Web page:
Lincoln Chafee B’75 was eleven when he went to the 1964 Republican National Convention, with his father, then the immensely popular Republican Rhode Island Governor. At the convention, far right-wing Arizona Senator Barry Goldwater claimed the Presidential nomination—famously saying, “moderation in the pursuit of justice is no virtue”—in front of a whooping coalition of John Birch Society Members and disillusioned southern ex-Democrats. When New York Governor Nelson Rockefeller, the face of northeast Republican moderation, stood up to speak, he was literally booed off the stage. Forty-six years later, the Republican party’s rightward shift has perhaps reached its apex. The GOP’s moderate wing is nearly extinct. When Lincoln Chafee replaced his father in the Senate in 1999, his “(R)” was couched more in loyalty than in ideological coherence. With “huge tax cuts, no climate change legislation—Bush was arrogant towards the world,” Chafee said in an interview with the Independent, “I realized this maybe wasn’t the party I wanted to be a member of.”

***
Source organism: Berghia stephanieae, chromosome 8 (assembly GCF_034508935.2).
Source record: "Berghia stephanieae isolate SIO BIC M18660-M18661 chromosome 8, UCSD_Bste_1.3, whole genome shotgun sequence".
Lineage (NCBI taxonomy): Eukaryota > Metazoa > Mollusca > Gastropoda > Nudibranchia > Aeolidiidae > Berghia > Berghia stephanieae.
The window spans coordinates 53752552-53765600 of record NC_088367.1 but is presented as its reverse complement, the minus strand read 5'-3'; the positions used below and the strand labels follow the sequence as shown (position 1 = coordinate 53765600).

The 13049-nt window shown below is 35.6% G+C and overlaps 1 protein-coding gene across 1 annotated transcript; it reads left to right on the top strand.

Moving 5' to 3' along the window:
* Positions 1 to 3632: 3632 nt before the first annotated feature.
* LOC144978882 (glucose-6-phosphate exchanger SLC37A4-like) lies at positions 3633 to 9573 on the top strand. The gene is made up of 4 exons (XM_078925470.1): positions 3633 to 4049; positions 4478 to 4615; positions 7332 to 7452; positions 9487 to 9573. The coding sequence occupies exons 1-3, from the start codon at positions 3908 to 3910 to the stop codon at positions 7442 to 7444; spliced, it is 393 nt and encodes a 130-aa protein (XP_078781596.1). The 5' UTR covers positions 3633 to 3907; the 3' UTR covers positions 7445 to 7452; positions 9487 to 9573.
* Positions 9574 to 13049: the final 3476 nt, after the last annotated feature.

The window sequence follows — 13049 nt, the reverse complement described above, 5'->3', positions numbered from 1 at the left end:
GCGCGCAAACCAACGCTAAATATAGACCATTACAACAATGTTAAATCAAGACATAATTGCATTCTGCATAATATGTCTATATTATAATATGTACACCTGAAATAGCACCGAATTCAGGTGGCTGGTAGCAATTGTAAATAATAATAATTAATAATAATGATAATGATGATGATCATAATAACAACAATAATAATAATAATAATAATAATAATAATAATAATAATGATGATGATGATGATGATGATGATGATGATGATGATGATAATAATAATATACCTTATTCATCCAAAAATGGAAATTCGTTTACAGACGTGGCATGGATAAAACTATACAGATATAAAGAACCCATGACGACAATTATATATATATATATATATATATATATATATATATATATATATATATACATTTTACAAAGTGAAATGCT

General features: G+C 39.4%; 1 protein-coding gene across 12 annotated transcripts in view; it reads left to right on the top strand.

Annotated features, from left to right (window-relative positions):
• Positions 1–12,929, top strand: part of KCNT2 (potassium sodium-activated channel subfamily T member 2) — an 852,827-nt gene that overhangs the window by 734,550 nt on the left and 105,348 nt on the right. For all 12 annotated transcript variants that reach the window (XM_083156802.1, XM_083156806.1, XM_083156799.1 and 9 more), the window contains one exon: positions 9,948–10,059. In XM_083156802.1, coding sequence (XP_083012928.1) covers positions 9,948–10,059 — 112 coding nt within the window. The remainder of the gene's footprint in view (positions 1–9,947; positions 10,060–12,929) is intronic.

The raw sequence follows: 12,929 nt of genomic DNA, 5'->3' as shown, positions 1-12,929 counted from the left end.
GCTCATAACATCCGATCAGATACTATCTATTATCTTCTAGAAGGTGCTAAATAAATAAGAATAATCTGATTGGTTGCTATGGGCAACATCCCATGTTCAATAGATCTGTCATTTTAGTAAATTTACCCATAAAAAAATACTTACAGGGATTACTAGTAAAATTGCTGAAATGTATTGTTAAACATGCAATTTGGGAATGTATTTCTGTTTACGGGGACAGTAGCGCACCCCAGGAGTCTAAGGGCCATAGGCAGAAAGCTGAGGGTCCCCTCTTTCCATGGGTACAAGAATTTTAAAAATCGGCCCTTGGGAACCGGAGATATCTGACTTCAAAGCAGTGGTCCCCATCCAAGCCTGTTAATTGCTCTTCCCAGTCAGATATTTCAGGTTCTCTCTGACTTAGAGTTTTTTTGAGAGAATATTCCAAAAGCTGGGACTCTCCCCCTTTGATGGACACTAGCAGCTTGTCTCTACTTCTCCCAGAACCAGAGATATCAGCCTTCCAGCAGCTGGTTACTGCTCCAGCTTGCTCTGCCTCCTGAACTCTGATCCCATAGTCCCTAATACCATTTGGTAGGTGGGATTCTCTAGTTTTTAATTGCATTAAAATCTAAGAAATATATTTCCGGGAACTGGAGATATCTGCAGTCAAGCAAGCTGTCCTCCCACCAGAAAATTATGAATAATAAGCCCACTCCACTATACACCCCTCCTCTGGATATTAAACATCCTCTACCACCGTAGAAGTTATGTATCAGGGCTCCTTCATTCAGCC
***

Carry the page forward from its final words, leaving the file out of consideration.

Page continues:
Chafee’s Republican past is not unimportant. As a Senator, he voted against his party on major legislation (he was the only Republican to vote against the war in Iraq and a higher income tax bracket for millionaires in 2005, and was one of the few who broke ranks on climate change, gay rights, and abortion), pandering not to party leadership or interest groups, but abiding by his own conviction. Chafee’s political courage stems from a fierce—and politically risky—honesty. But he never officially left the Republican party while representing Rhode Island in the Senate. As a member of the majority party, Chafee was able to channel significant federal dollars and support to Rhode Island.
Four years after losing his Senate seat to Sheldon Whitehouse (D), Chafee is now an Independent. He is running for Governor not just as a moderate, but as the most progressive of the four candidates. Four years after supporting his departure from the senate, we support Chafee for Governor.